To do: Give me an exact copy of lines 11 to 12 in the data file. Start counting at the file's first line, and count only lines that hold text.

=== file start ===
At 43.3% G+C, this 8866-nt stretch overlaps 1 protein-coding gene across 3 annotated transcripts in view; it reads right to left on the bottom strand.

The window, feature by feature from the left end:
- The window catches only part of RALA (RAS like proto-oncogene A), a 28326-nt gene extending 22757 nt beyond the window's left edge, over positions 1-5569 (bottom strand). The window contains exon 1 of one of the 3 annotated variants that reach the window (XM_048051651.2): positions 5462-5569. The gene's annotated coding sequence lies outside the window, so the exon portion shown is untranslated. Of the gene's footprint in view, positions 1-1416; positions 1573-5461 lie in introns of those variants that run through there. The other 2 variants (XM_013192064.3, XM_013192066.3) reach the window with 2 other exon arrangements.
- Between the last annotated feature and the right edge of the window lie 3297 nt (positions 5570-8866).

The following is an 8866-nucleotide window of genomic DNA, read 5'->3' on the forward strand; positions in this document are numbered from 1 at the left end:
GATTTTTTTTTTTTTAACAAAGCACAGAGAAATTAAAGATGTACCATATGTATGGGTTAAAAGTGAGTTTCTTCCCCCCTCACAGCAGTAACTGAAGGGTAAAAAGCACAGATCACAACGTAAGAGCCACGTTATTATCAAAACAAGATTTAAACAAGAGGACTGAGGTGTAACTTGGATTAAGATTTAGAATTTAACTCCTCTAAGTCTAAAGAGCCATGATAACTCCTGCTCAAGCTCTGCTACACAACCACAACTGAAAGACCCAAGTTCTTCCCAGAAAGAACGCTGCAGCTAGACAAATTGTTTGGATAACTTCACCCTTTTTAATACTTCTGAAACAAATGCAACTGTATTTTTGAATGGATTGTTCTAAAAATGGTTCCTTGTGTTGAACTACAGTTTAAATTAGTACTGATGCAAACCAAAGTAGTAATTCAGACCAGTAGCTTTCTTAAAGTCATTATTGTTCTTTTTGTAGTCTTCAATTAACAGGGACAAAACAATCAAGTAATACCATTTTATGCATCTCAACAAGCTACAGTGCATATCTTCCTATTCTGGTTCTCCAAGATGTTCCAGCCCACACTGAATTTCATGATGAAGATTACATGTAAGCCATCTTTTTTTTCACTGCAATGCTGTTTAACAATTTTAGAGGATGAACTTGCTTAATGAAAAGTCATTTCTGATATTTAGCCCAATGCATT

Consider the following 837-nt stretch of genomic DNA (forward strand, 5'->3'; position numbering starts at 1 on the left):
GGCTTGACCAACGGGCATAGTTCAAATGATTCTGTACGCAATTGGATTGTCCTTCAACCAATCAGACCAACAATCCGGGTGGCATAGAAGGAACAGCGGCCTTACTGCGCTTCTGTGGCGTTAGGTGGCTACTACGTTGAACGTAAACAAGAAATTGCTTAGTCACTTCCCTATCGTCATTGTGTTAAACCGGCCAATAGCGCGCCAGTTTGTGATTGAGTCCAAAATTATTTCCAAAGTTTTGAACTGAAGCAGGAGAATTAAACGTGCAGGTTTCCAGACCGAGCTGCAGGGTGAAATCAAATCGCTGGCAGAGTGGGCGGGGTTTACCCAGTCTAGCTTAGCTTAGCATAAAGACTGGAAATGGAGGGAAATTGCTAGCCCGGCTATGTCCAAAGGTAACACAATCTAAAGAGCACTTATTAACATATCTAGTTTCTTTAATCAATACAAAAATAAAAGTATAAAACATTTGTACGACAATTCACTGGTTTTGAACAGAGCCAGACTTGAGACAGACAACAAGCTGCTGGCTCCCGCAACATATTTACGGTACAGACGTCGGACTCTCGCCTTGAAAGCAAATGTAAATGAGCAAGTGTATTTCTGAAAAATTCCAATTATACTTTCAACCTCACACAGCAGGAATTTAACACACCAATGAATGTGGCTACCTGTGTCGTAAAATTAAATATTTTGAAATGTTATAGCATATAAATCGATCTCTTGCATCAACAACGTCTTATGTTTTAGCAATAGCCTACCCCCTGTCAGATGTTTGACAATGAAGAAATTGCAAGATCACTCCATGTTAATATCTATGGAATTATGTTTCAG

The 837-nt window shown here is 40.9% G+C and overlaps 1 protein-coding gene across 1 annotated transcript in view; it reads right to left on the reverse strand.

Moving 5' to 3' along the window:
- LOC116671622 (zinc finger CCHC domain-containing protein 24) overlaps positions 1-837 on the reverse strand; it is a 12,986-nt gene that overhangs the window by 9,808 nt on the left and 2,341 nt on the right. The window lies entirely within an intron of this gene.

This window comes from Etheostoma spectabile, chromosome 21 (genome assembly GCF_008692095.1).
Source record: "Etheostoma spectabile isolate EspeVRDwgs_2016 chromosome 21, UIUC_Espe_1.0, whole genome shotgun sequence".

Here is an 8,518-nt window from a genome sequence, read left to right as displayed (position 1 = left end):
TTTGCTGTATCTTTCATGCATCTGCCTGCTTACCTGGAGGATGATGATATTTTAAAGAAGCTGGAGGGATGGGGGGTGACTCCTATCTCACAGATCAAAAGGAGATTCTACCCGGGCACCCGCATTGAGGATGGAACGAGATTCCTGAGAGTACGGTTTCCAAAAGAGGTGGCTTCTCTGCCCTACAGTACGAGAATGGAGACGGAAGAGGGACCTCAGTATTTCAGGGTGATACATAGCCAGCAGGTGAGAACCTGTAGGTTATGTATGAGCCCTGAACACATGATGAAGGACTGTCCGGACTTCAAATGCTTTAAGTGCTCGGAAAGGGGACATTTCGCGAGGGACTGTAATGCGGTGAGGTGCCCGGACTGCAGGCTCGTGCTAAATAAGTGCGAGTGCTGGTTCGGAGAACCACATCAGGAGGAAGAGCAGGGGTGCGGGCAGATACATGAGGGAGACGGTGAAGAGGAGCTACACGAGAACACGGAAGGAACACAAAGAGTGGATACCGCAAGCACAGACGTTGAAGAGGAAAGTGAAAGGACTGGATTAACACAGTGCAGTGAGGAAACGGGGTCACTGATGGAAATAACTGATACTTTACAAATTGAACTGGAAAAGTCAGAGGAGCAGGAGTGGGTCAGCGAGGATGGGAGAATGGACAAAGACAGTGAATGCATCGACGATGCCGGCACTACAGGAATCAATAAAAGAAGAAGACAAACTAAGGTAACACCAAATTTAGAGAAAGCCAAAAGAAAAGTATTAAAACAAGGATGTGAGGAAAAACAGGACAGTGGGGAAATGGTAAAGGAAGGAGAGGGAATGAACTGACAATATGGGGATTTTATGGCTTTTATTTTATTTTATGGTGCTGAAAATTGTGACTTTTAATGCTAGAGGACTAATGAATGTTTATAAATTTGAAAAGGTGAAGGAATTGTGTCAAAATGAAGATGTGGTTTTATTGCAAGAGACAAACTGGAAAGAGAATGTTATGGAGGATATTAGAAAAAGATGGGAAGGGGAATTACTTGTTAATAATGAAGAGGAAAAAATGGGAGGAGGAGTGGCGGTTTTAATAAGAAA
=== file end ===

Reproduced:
- LOC116671622 (zinc finger CCHC domain-containing protein 24) overlaps positions 1-837 on the reverse strand; it is a 12,986-nt gene that overhangs the window by 9,808 nt on the left and 2,341 nt on the right. The window lies entirely within an intron of this gene.

This window comes from Etheostoma spectabile, chromosome 21 (genome assembly GCF_008692095.1).